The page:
The Idle No More movement in Kamloops is showing some strain as a First Nations leader is being criticized for what appears to be a lack of support.
But the criticism itself is being called out for planting seeds of dissent in a movement meant to unify.
Around 80 people gathered for an impromptu Idle No More rally at Aberdeen Mall on Sunday. The activity was in conjunction with rallies across the country in opposition to the federal government's omnibus Bill C-45, which passed through the Senate on Dec. 14.
Opponents say the bill violates First Nations' treaty rights as well as human rights.
But the topic of discussion among many locals was over Tk'emlups Indian Band Chief Shane Gottfriedson's refusal to allow such rallies on the band's land.
"My comments were very, very clear that we've already set our own processes on how to deal with government in our different tables and settings," Gottfriedson told The Daily News.
As well, proper protocol involving a formal letter of request was not followed, he said.
Gottfriedson's response elicited rebuke among posters on the Facebook page of Richard Wagamese, a local Aboriginal writer.
"For a First Nations leader to say that his interests or the interests of his band and their relationship with federal government come before the overall aspirations of the people is grossly not only negligent, but disheartening," said Wagamese, a National Aboriginal Achievement Award winner.
Gottfriedson said he supports the right for people to be heard and believes Attawapiskat First Nation Chief Theresa Spence, who started the movement 21 days ago by fasting and demanding a meeting with Prime Minister Stephen Harper, is a "hero" and "an honourable and noble woman."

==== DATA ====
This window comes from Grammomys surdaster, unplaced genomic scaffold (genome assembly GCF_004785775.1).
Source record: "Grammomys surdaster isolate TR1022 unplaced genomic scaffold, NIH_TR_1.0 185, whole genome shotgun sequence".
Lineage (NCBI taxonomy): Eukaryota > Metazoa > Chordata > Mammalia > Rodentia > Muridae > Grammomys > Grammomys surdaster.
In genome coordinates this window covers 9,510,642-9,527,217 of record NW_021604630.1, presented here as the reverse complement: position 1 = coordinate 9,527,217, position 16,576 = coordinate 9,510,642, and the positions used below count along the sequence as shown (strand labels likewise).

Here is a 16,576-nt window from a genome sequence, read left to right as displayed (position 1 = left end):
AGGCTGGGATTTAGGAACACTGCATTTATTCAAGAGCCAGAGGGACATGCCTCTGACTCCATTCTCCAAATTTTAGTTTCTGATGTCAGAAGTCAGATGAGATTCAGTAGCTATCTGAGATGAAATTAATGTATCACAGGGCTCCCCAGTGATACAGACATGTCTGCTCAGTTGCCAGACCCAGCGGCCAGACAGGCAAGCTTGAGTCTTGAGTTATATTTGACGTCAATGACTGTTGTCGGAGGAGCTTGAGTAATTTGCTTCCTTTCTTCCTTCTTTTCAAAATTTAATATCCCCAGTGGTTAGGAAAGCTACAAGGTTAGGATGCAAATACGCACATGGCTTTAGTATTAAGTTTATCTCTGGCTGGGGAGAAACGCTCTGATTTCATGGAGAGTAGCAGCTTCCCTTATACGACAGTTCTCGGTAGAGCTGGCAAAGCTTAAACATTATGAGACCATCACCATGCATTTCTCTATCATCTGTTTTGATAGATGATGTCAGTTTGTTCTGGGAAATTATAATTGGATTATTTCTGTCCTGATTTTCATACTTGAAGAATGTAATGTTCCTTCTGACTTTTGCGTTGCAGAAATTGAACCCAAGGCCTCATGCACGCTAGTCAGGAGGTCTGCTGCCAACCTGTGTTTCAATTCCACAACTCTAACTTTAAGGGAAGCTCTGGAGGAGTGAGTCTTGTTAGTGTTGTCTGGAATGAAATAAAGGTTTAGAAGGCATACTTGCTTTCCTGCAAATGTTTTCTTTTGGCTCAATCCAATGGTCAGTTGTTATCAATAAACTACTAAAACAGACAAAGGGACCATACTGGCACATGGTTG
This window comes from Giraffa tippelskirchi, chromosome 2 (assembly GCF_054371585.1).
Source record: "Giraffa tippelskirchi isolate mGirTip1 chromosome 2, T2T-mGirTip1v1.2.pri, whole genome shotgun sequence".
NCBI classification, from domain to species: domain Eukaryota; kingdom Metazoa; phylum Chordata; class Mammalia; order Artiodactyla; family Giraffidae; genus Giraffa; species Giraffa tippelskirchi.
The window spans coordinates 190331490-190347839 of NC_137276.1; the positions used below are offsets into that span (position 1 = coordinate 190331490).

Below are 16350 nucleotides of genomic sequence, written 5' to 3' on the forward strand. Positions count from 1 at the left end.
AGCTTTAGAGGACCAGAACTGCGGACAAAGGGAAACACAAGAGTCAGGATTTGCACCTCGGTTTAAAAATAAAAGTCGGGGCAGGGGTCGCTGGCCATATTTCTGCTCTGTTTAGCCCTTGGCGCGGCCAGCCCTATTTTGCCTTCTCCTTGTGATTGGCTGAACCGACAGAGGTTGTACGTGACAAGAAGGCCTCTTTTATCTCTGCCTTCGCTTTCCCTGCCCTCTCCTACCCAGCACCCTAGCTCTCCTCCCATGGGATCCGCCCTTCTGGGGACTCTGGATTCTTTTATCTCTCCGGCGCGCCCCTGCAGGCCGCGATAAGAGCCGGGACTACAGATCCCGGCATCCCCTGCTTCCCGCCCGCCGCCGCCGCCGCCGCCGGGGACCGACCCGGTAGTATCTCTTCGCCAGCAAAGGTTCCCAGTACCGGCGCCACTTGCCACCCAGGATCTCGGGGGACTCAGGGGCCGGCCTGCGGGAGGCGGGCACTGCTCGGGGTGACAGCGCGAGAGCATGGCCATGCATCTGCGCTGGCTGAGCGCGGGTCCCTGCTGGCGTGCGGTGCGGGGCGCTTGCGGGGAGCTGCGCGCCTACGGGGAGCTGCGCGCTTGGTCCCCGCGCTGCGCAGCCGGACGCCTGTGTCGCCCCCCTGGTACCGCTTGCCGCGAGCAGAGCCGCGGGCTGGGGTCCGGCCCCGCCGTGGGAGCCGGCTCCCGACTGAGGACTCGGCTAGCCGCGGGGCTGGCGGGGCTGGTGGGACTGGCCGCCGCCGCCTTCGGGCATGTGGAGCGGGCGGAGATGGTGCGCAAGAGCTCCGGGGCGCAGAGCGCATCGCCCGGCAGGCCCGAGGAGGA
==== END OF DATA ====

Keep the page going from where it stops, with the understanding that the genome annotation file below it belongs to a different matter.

"I also think that she's made her point. I think that Canada needs to do the honourable thing and sit down with First Nations," he said.
Gottfriedson added that it's "very unfair" and "actually quite ridiculous" to say he doesn't put aboriginal interests first given the litigation TIB has instigated against government in relation to day schools, land claims and title rights.
He also said band council's past motions clearly indicate that the TIB leadership is not allowed to engage in any types of protest.
And infighting will not solve the challenges First Nation peoples face.
"I don't think that people targeting me for not going to an Idle No More rally is really the answer. Our greatest strength is working together not criticizing each other," he said.
But Idle No More is not a protest, counters Wagamese. It's a unity movement among youth, and the youth need support.
"They're not protesting. They're just trying to raise the political consciousness of their mainstream neighbours," he said. "And actions where someone says 'No we're not going to allow you to conduct this rally here,' that's the divisiveness. That's the disunity."
Michelle Good, a Kamloops lawyer originally from the Red Pheasant First Nation in Saskatchewan, said she believes the tension is borne out of the uniqueness of the phenomenon.
"(First Nations people) are rising independently of our own institutions so it's kind of baffling I think to some of our own institutions, so they're not sure how to respond," she said.
The way Good sees it, Gottfriedson did what he believed was right for his community and dissension only bolsters the real source of the problem.
"While we're duking it out with each other, the agendas of government and industry go on around us," she said.
"I cannot think it a positive thing to draw lines between people that are standing up and saying 'Yes, Theresa Spence should continue her fast,' and people saying 'No, we should continue with the same old endless dialogue with government.' "
The real issue, she said, is the federal government's omnibus Bill C-45.
"I think there just has to be a lot of education about exactly what this is and what's happening with Bill C-45 is not the same old same old," she said. "Part of Bill C-45 works to nullify what constitutional protections that we have."
Good said she's working to summarize the problems with the bill and intends to hold an education session in the future.